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A Focus On The Lambert Appeal


As highlighted in this prior post, in January 2018 the DOJ announced that Mark Lambert (pictured – a former co-president of Transport Logistics International) was criminally charged with Foreign Corrupt Practices Act and related violations for his alleged “role in a scheme to bribe an official at a subsidiary of Russia’s State Atomic Energy Corporation.” The enforcement action concerned the same core conduct at issue in the prior enforcement actions involving Vadim Mikerin (an alleged Russian “foreign official”) and Daren Condrey. (See here and here for prior posts).

As highlighted in this prior post, in November 2019 a jury found Lambert guilty of four counts of violating the Foreign Corrupt Practices Act (FCPA), two counts of wire fraud, and one count of conspiracy to violate the FCPA and commit wire fraud. (The jury returned not guilty verdicts on three FCPA counts and one count of money laundering).

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DOJ Files Notice Of Appeal Regarding Dismissal Of Rafoi-Bleuler Charges


As highlighted in this prior post, in 2019 Daisy Rafoi-Bleuler (a citizen of Switzerland and partner in a Swiss Wealth Management firm) was criminally charged with Foreign Corrupt Practices Act and related offenses for allegedly directing bribes to various individuals at PDVSA (Venezuela’s state-owned and state-controlled energy company).

As highlighted in this post, a judge recently dismissed the Foreign Corrupt Practices Act (and related charges) for lack of jurisdiction while also hinting that the term “agent” in the FCPA is unconstitutionally vague.

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Second Circuit Once Again Hears Appeal In U.S. V. Hoskins


To call U.S. v. Hoskins a long-drawn out Foreign Corrupt Practices Act enforcement action would be an understatement.

In 2013, the DOJ criminally charged Lawrence Hoskins (a United Kingdom national and former senior vice president for the Asia region for France-based Alstom) with conspiracy to violate the FCPA’s anti-bribery provisions among other charges. (See here for the prior post). The conduct at issue alleged occurred between 2002 and 2004.

Unlike certain of his co-defendants who pleaded guilty, Hoskins put the DOJ to its burden of proof and at the trial court level argued in a motion to dismiss that the FCPA charges should be dismissed “on the basis that [the indictment] charges a legally invalid theory that he could be criminally liable for conspiracy to violate the FCPA even if the evidence does not establish that he was subject to criminal liability as a principal, by being an “agent” of a “domestic concern.” (See here for the prior post).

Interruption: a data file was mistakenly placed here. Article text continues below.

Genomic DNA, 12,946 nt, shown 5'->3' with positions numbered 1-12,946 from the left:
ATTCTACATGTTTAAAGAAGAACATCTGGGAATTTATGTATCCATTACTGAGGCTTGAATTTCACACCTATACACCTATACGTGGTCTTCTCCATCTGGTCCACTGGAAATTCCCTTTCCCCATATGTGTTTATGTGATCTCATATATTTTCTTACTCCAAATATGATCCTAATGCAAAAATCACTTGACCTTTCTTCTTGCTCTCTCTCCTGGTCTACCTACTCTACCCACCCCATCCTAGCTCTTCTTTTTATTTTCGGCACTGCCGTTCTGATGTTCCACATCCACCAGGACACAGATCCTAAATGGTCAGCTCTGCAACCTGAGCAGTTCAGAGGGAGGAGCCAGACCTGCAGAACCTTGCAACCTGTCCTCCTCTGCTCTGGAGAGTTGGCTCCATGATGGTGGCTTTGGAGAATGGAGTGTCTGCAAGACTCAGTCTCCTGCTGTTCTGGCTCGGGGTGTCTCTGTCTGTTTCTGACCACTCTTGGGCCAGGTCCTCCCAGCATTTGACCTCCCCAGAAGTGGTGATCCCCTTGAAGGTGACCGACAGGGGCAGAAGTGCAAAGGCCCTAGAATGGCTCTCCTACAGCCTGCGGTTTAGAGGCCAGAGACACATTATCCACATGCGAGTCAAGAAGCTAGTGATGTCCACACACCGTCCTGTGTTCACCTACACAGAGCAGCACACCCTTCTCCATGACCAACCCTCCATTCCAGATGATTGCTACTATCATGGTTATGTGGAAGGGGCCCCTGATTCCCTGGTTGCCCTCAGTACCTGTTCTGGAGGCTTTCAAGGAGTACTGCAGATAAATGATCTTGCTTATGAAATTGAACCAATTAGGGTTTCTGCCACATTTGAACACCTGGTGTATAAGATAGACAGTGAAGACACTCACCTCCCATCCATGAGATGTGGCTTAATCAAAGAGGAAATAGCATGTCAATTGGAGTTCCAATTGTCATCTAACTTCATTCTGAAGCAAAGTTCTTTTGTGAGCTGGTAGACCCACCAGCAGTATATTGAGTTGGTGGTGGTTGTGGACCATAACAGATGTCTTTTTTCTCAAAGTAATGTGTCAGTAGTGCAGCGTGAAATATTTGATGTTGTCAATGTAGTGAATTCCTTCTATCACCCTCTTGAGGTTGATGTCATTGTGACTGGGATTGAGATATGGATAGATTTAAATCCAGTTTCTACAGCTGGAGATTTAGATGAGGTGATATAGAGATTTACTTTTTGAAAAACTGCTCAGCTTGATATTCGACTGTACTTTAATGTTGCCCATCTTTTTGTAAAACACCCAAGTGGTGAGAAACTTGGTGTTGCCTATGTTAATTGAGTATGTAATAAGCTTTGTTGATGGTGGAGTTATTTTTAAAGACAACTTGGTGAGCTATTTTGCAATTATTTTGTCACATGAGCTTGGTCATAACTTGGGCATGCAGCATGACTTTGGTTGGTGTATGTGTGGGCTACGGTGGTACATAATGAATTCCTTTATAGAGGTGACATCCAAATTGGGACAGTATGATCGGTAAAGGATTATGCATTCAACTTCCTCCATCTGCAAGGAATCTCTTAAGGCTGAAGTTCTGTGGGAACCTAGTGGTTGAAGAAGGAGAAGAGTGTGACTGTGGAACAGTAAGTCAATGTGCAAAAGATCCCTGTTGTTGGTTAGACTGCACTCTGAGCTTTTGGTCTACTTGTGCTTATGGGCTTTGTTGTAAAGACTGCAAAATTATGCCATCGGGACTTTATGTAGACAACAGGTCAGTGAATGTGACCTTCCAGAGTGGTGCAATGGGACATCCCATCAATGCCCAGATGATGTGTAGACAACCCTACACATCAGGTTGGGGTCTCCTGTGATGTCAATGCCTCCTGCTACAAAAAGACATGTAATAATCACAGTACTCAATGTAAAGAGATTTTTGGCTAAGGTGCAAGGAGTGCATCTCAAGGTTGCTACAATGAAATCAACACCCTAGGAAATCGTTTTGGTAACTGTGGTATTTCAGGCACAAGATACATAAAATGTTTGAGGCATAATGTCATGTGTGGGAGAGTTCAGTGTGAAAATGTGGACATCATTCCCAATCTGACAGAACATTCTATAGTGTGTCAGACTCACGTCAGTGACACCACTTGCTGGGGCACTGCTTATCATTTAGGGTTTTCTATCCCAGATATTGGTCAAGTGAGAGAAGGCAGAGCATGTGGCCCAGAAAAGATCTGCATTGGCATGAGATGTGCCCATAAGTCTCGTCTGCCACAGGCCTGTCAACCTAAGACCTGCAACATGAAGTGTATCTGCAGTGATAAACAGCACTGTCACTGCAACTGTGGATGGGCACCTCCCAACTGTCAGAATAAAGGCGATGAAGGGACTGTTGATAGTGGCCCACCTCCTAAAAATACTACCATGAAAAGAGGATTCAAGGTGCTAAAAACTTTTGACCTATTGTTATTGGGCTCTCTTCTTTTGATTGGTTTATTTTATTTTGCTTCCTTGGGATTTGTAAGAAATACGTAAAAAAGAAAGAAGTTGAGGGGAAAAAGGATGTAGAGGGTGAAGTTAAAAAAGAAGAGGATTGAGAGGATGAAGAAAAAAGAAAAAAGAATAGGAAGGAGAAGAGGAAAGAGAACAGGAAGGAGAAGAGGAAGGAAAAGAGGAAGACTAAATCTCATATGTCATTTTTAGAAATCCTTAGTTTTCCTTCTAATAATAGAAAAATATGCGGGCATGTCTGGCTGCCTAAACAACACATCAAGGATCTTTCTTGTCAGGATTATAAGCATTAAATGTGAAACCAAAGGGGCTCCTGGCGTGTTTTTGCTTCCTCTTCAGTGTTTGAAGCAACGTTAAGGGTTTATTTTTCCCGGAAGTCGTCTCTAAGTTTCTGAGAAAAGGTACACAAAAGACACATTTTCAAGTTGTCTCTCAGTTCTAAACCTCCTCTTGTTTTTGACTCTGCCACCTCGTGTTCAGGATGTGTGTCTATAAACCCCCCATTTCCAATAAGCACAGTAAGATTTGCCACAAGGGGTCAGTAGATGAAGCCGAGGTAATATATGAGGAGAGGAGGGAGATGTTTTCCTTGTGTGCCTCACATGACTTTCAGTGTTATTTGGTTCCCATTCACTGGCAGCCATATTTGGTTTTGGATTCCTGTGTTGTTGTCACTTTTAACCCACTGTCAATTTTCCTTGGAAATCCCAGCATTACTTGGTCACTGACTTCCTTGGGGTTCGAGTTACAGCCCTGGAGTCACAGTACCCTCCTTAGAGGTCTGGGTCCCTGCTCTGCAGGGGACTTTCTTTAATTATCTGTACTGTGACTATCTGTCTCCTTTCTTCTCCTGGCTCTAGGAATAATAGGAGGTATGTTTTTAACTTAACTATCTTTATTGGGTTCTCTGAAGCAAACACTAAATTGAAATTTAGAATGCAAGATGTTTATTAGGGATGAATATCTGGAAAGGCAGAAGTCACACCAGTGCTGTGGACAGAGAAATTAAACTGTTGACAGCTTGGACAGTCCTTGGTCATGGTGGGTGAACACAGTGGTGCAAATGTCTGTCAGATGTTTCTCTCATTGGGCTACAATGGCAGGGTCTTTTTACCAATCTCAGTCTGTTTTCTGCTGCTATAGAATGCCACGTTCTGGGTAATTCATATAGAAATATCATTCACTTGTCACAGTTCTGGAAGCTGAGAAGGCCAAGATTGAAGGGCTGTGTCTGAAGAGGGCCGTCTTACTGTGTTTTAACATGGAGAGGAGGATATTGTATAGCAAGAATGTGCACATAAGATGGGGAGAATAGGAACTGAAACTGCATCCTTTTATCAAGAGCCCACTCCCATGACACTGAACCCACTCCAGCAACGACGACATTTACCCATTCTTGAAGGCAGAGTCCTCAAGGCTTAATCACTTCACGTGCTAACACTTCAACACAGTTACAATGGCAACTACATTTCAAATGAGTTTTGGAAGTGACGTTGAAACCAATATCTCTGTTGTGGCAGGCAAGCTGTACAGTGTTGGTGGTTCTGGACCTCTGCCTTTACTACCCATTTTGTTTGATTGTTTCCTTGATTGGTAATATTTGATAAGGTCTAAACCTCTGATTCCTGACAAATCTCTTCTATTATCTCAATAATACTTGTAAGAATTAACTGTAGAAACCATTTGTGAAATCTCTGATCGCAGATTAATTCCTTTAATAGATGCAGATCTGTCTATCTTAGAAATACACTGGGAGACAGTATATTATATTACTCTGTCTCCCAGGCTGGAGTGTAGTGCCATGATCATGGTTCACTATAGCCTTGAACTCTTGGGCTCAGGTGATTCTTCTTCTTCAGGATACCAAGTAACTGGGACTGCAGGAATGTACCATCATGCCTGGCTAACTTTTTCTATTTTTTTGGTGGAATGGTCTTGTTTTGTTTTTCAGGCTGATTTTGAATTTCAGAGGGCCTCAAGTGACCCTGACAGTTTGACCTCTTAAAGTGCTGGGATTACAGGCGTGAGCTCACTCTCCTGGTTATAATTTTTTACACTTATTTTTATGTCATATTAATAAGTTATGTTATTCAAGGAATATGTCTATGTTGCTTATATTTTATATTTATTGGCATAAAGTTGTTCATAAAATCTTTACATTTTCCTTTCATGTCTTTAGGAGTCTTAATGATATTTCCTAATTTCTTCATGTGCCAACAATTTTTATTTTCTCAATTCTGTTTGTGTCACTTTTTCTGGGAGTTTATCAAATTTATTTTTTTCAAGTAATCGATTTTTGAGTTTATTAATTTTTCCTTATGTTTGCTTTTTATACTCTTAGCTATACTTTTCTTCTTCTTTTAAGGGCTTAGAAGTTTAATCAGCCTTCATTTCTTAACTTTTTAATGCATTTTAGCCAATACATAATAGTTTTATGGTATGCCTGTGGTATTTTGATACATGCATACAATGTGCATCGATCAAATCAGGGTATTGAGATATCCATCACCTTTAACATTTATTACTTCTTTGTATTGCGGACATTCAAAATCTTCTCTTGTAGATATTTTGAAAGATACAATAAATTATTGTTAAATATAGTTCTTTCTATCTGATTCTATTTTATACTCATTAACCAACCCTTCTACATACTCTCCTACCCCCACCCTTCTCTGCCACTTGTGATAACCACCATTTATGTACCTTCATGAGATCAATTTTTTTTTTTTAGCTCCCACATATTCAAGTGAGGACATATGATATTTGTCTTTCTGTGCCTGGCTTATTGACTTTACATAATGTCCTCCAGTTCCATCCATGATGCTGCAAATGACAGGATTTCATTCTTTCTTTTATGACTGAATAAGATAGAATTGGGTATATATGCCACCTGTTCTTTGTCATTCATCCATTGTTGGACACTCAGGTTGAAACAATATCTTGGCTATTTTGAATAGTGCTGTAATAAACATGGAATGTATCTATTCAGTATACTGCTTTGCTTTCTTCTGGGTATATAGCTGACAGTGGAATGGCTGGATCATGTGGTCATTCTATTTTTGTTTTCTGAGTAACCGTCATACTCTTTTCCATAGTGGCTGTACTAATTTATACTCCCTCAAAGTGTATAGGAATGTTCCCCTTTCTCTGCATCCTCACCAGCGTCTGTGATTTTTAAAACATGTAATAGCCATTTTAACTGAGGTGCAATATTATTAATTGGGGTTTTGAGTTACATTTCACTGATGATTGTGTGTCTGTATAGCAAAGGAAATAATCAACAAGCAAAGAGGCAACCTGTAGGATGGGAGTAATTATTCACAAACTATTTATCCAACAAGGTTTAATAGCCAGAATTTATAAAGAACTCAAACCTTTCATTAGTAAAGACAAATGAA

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Checking In On The DOJ’s Hoskins Appeal

Judicial Decision

In 2019 Lawrence Hoskins was found guilty of FCPA and related charges in a long-running enforcement action (the FCPA conduct Hoskins was found guilty of allegedly occurred between 2002 and 2004).

As highlighted in this prior post, in early 2020 the trial court judge granted Hoskins’s motion of acquittal on all FCPA charges (the issue was highly factual and generally focused on whether Hoskins was an agent of a “domestic concern.”).

Rather than let go of this enforcement action (in which the DOJ suffered numerous other defeats including this 2018 pre-trial Second Circuit decision regarding jurisdictional issues), after the post-trial acquittal the DOJ filed another Second Circuit appeal (see here) in which it framed the issues as follows:

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Friday Roundup


Checking in on an appeal, sentence reduced, and for the reading stack. It’s all here in the Friday roundup.

Checking In On An Appeal

This recent post highlighted the DOJ’s appeal in the Lawrence Hoskins matter.

Recently Hoskins filed a brief in response and is also cross-appealing certain issues.

As to the DOJ’s appeal challenging the trial court’s decision to acquit Hoskins of all FCPA charges on the grounds that the trial evidence utterly failed to prove he acted as an agent of a domestic concern, the brief states in summary fashion:

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